“I don’t think Wilsonville is the right place for an Amtrak station,” said Councilor Richard Goddard. “I don’t think that would be good for this community. I went to Japan, and over there people told me if I got on a train four minutes early I was on the wrong train, but in this country we’ve got a long way to go to get there.”

Goddard said a better investment would be to improve existing corridors rather than build an all-new line that still would need to be shared with the WES and freight rail.

Other councilors asked if a new rail station would be shared with Wilsonville’s existing SMART Central station. But Cox said that would not be decided until after Wilsonville was formally selected to host a station.

“The way this would work,” Cox said, “is we’d almost certainly continue to have stops in Eugene, Albany and Salem and somewhere in the south metro area and then Union Station.”

Depending on the corridor selected, that south metro stop could be in Wilsonville, Tualatin, Oregon City or somewhere else. But it will not be in more than one of those locations.

Mayor Tim Knapp also expressed concern over the amount of passenger rail traffic that would be added onto existing WES and freight traffic — and at much higher speeds.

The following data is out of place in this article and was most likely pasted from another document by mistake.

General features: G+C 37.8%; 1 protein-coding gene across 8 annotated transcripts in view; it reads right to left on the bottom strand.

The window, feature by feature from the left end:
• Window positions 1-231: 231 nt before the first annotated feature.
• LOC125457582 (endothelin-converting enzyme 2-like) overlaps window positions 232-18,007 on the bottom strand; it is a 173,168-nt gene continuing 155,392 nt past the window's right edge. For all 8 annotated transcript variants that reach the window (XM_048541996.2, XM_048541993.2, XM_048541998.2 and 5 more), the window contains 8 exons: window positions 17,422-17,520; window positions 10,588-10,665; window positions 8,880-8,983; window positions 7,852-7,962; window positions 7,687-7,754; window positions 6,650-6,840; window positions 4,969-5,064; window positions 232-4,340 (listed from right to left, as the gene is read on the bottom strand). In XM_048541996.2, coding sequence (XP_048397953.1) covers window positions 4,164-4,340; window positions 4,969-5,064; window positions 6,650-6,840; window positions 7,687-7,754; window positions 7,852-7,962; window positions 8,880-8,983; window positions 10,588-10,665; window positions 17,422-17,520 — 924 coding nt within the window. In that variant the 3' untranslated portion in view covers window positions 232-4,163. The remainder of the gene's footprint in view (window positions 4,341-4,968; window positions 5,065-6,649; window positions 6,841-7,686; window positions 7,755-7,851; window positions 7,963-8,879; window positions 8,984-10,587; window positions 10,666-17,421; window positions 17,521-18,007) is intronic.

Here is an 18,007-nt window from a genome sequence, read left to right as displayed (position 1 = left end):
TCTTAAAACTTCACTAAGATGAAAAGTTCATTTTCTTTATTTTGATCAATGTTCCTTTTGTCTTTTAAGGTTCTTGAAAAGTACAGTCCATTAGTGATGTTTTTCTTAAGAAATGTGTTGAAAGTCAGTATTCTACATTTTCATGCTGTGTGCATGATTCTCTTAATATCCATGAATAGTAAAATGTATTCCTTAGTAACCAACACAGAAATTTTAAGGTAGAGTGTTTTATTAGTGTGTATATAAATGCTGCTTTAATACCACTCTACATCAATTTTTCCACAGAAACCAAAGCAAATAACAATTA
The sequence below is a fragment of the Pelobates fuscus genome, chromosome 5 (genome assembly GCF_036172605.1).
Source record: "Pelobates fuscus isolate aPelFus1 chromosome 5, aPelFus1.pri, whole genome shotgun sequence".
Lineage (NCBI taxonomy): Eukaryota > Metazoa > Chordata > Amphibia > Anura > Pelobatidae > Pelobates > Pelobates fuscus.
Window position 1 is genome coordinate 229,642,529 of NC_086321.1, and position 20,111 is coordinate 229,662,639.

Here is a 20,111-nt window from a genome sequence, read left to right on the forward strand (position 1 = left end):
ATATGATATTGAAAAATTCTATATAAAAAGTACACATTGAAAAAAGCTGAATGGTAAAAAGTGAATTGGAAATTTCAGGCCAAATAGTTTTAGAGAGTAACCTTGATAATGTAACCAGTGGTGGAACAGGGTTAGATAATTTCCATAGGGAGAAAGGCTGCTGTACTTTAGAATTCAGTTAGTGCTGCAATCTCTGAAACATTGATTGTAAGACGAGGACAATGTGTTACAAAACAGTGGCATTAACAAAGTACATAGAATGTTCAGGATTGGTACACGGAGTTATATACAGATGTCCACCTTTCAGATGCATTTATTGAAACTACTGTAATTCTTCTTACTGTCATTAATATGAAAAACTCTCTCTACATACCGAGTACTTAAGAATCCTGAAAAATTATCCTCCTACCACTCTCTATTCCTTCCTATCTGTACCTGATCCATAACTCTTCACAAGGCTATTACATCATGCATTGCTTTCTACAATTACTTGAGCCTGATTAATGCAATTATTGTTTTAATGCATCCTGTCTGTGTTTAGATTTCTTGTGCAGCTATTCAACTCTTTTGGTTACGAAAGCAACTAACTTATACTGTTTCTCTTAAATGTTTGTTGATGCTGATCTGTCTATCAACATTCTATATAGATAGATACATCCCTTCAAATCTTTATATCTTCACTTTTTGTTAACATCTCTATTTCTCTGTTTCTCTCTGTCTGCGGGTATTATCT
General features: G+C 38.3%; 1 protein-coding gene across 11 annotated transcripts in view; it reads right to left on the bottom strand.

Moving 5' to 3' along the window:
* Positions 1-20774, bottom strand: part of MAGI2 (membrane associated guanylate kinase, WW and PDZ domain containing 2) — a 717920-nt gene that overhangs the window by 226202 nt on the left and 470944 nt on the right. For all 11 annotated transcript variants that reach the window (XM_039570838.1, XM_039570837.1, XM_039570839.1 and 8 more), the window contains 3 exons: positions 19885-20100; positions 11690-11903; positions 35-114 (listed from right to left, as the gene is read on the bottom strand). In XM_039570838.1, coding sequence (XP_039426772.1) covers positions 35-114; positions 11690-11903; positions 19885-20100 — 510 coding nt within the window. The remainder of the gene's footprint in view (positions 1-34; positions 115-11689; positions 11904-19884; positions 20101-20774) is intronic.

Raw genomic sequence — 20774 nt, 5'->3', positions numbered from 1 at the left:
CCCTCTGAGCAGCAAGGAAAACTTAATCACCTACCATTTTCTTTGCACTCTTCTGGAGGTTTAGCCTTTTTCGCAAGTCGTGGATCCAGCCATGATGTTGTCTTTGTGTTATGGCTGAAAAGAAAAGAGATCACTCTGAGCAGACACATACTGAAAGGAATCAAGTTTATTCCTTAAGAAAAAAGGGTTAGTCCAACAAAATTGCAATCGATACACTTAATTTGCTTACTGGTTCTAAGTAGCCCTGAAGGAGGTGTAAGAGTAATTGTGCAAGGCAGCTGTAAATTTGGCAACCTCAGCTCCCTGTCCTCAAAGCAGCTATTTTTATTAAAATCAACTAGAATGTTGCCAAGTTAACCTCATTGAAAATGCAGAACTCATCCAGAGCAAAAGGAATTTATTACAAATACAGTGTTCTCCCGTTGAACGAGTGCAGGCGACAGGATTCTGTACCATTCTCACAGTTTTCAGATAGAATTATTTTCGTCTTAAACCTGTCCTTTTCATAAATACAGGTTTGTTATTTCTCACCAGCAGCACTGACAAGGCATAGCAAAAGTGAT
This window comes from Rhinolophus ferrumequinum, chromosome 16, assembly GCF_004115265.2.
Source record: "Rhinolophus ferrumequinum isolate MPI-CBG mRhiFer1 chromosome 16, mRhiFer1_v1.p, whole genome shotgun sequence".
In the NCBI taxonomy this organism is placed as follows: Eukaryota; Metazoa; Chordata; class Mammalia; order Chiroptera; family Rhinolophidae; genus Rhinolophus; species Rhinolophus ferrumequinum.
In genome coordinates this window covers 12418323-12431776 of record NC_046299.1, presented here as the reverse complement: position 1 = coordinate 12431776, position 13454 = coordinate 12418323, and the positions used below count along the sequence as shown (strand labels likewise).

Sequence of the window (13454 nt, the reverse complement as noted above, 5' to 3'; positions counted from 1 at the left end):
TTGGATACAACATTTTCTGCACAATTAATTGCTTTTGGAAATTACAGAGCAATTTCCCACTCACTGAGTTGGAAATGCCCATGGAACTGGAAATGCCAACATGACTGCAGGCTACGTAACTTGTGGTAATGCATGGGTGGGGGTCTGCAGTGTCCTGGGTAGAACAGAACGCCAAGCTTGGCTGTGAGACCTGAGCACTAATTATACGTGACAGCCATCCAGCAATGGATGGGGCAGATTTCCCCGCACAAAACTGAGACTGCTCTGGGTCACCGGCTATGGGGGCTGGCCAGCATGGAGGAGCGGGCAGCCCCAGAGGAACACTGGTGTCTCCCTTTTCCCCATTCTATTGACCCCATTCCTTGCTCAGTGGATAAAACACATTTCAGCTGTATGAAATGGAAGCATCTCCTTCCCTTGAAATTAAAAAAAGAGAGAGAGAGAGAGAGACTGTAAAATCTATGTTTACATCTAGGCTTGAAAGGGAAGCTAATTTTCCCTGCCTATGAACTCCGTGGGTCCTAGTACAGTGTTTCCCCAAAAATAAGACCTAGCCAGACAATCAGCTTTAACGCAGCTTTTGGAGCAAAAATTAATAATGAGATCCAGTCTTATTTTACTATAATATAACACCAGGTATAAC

“I’d have to say I’m skeptical at this point in time whether or not the advantage would fall to Wilsonville,” Knapp said. “I’m not sure I see a huge economic driver in people dropping off their cars at a park-and-ride and going on down the railroad.”

At the same time, he added, there’s not yet enough information available to make a truly informed judgment.

“So it’s a little frustrating,” he said.

ODOT is planning to complete the required federal environmental impact statement over the next year, Cox said. After that, planning is expected to wrap up by the end of 2016.

“The EIS will be out in a year, and that’s the time to comment on it anyway,” Cox said. “These decisions are not being made today, they’ll be made down the road. And certainly, if your community doesn’t want it, then they don’t have to have it.”